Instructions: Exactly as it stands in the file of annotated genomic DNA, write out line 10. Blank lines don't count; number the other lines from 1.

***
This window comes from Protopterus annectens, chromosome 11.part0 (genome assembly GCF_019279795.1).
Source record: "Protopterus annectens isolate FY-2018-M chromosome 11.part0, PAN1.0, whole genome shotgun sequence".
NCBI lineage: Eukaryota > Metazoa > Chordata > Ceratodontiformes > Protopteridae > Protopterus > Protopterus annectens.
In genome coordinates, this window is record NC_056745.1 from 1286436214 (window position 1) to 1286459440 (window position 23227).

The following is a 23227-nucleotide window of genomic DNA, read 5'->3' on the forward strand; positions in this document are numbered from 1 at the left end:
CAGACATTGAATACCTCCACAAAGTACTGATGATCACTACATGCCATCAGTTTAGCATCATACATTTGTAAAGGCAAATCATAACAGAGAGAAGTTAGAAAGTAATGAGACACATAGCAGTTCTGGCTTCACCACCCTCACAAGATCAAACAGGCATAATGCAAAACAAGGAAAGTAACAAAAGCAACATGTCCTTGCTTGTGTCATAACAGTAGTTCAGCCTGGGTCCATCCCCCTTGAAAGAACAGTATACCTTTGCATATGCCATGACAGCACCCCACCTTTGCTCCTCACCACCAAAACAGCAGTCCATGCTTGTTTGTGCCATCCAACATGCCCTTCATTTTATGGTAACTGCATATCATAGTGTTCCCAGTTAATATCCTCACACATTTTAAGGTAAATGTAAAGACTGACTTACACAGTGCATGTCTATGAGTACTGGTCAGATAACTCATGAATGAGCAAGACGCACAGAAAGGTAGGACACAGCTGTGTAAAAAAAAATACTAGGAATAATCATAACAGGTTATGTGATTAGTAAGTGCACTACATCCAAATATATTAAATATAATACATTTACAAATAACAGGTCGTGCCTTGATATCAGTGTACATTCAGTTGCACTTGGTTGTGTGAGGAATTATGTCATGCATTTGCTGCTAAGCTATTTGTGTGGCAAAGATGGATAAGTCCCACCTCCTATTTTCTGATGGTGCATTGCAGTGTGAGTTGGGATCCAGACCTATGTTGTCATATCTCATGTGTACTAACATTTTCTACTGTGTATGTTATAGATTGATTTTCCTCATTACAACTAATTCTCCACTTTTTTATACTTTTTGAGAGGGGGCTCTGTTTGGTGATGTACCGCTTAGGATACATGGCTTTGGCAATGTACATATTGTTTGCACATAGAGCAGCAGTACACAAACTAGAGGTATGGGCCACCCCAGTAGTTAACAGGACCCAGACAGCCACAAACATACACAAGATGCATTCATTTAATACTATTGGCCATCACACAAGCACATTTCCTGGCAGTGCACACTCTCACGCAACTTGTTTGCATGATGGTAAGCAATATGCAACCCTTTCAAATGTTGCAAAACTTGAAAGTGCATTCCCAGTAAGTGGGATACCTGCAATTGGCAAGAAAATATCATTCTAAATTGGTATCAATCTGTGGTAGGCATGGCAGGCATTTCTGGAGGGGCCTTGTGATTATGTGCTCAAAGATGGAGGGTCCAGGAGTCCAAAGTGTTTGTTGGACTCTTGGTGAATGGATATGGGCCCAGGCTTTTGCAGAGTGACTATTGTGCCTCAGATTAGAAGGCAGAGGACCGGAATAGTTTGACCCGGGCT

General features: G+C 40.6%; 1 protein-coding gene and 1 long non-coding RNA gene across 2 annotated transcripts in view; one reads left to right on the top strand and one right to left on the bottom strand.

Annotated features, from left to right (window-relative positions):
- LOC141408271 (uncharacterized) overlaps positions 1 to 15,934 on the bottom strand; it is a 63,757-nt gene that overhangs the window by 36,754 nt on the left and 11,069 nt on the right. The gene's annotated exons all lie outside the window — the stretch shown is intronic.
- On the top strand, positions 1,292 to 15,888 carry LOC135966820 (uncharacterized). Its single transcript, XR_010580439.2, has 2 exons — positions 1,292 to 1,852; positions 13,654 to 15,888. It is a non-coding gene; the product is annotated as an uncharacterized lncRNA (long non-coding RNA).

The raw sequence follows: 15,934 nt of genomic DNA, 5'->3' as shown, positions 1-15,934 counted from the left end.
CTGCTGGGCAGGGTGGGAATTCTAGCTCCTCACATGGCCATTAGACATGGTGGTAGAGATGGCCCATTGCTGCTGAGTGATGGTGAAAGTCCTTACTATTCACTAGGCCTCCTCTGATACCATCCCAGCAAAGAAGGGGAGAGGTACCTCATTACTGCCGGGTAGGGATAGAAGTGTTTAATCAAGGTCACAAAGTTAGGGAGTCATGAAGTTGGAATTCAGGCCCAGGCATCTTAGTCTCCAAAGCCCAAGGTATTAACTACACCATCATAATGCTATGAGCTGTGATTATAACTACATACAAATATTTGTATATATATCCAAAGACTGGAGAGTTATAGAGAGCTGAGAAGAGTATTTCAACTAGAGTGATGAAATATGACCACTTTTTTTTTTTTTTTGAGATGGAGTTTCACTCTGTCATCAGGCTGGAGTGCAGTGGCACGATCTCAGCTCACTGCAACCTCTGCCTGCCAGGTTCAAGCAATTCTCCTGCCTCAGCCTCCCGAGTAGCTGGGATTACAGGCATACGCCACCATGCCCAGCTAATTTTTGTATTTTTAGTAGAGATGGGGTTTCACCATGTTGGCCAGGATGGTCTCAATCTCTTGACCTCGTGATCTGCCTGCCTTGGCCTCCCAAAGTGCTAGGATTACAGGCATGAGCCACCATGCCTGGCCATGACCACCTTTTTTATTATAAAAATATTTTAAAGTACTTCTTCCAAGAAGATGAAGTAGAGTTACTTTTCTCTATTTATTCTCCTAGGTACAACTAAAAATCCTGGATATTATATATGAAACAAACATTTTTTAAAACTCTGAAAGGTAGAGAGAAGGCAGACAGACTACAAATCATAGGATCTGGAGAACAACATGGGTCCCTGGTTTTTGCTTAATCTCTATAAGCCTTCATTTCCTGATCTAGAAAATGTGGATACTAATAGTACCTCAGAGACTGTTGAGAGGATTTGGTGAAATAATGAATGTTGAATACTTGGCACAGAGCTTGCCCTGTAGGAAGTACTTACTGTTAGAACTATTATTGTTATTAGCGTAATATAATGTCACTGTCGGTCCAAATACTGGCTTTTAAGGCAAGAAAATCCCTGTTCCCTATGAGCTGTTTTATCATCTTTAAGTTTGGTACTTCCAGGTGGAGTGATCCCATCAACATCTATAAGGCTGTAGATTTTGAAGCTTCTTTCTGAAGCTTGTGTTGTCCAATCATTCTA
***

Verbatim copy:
- On the top strand, positions 1,292 to 15,888 carry LOC135966820 (uncharacterized). Its single transcript, XR_010580439.2, has 2 exons — positions 1,292 to 1,852; positions 13,654 to 15,888. It is a non-coding gene; the product is annotated as an uncharacterized lncRNA (long non-coding RNA).